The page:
Financial model examples for downloadable content subscriptions


We're preparing a pitch deck for our startup which looks to partly make money from downloadable content. We'd like to add a subscription model for the content, and we are looking for examples of financial models or pitch decks to understand what other startups have presented when pitching to investors.

Subscriptions Pitch Business Model

asked Dec 7 '10 at 01:50
126 points
Get up to $750K in working capital to finance your business: Clarify Capital Business Loans

1 Answer


@B20000 - Almost all my online businesses are subscription, most are SAAS, and they all differ greatly. A lot of factors come into play, including your target audience, market size, competitors, your pricing, and even how much money you can afford to throw behind your marketing efforts to build buzz.

Unfortunately if you are not that intimate with your product's market your time spent talking to investors would likely not be wisely spent.

My advice is to first study the competition. They will give you the best indicators of what you might possibly do. In business, there is one key rule: "I can do, what you can do, better".

Next, try your best to build the application or site without any investors. If you can do this you will save a ton of equity and your capital raising efforts will be more fruitful. If you can launch, without investors, and run the site for 3-6 months, you will have hard numbers you can show to any investor. After your 3-6 month "beta" period you could do something like this:

Mr Investor, Currently we have 300 customers earning us $3000 per month. Development is done, but we need 50k for feature upgrades based on our feedback. Upgrades will take 6 months to develop. We also are raising 400k for marketing. We were able to get to 300 customers with a marketing budget of $900. We have since realized what ad channels work best for our product, and feel that with a 400k investment we could add 125k customers taking our monthly revenue to $1.25m.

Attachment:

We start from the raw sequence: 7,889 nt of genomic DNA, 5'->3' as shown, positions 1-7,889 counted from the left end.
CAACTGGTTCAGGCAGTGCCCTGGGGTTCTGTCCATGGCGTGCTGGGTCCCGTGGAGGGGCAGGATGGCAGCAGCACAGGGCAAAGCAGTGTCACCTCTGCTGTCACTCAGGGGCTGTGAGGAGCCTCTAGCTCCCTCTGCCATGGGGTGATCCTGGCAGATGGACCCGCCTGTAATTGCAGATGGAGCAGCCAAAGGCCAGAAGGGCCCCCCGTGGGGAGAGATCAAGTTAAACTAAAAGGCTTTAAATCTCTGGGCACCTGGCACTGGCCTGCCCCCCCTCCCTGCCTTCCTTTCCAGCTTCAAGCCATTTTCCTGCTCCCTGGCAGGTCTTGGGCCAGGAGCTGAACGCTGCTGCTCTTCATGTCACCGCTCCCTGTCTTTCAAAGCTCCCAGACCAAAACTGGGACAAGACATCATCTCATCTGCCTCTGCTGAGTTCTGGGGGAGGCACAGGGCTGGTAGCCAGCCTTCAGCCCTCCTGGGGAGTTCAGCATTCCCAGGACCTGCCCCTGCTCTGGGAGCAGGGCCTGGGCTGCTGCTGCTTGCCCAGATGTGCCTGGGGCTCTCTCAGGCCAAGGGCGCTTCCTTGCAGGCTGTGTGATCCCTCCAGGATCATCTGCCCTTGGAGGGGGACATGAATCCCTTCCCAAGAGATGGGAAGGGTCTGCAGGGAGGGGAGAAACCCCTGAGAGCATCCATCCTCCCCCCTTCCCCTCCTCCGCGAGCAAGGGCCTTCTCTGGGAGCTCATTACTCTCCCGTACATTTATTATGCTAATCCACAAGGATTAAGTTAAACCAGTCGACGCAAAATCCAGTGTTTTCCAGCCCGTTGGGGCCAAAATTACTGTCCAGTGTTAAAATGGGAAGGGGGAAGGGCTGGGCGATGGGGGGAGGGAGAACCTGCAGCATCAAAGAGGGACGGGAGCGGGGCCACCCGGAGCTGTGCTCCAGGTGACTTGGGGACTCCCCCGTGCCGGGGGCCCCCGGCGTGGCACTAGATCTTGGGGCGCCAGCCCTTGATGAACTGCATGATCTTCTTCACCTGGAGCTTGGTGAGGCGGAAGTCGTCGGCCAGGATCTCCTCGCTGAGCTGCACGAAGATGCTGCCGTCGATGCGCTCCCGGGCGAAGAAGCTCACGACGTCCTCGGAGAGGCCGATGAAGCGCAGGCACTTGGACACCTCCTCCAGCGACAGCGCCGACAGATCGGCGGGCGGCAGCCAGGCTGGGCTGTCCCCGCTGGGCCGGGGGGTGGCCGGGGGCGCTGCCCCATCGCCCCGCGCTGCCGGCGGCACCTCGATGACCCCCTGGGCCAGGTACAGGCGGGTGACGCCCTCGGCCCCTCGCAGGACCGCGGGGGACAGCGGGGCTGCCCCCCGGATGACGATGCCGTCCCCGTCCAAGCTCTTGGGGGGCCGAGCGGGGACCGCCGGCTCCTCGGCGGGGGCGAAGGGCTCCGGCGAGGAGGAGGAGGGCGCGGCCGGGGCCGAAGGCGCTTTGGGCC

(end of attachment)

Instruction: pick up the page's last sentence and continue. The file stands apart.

The point I am trying to make is that investors love sure bets. They will be willing to take a smaller cut of a sure bet, rather than a full cut of a shot in the dark. Investors love subscription apps, they are very attractive. You need to only raise what you need, and be VERY FRUGAL WITH THE AMOUNT OF EQUITY YOU GIVE UP. Its in your best interest to only raise capital when its most necessary, and almost always this is for marketing, not development.

Plus if your product fails, because its a poorly thought out product, or the market doesn't respond, you wont burn your reputation with investors. This is also key if you want to be a player in the software community. Word travels fast, and it is a small world.

answered Dec 7 '10 at 05:40
2,079 points
  • Actually, raising money only when you need it and are desperate is when you give up the most. Not great advice there. You get much better terms when you don't need the money. – Tim J 13 years ago
  • Really? what sounds more desperate? A new startup without a product, just an idea, or a startup that has its legs, making some money, but just needs more money to grow quicker? @tim you wrong, I work on many web startups and have been invsestor in a few. Investments to companies establised have played more like high dividend loans, Investments for startups that were an idea... well, 1 of them I have 100% in now, after buying out the founder for 15k. He was desperate for someone to bring his idea to reality, and even more desperate for income so he ended up quiting. – Frank 13 years ago
  • The fact is as an investor, I can always make good use of my money, in my own ventures, or others. I am looking for the Safest bet, with the highest return. I am not looking for a Dream or fantasy or a business that is on paper in the form of diagrams or a Business plan. I want brick and mortar. I want a starting point. I will take on a dream, and have my team build it, but for full control, and high equity. Essentially at that point I am just being nice and paying 10-15% and a reasonable salary for the person who had the idea to be on board. Most of the time they are not necessary. – Frank 13 years ago
  • I always hope to find a leader, someone who is going to take charge during development and really get the most out of the business. But over time I have learned leaders dont wait for investors. They get to work. Anyone that tells you to write a business plan for something as simple as a web startup, and raise investment has never done it, or spends too much time dreaming. The reality is that most successful startups are privately owned, and have relationships with investors as an alternative to bank loans. – Frank 13 years ago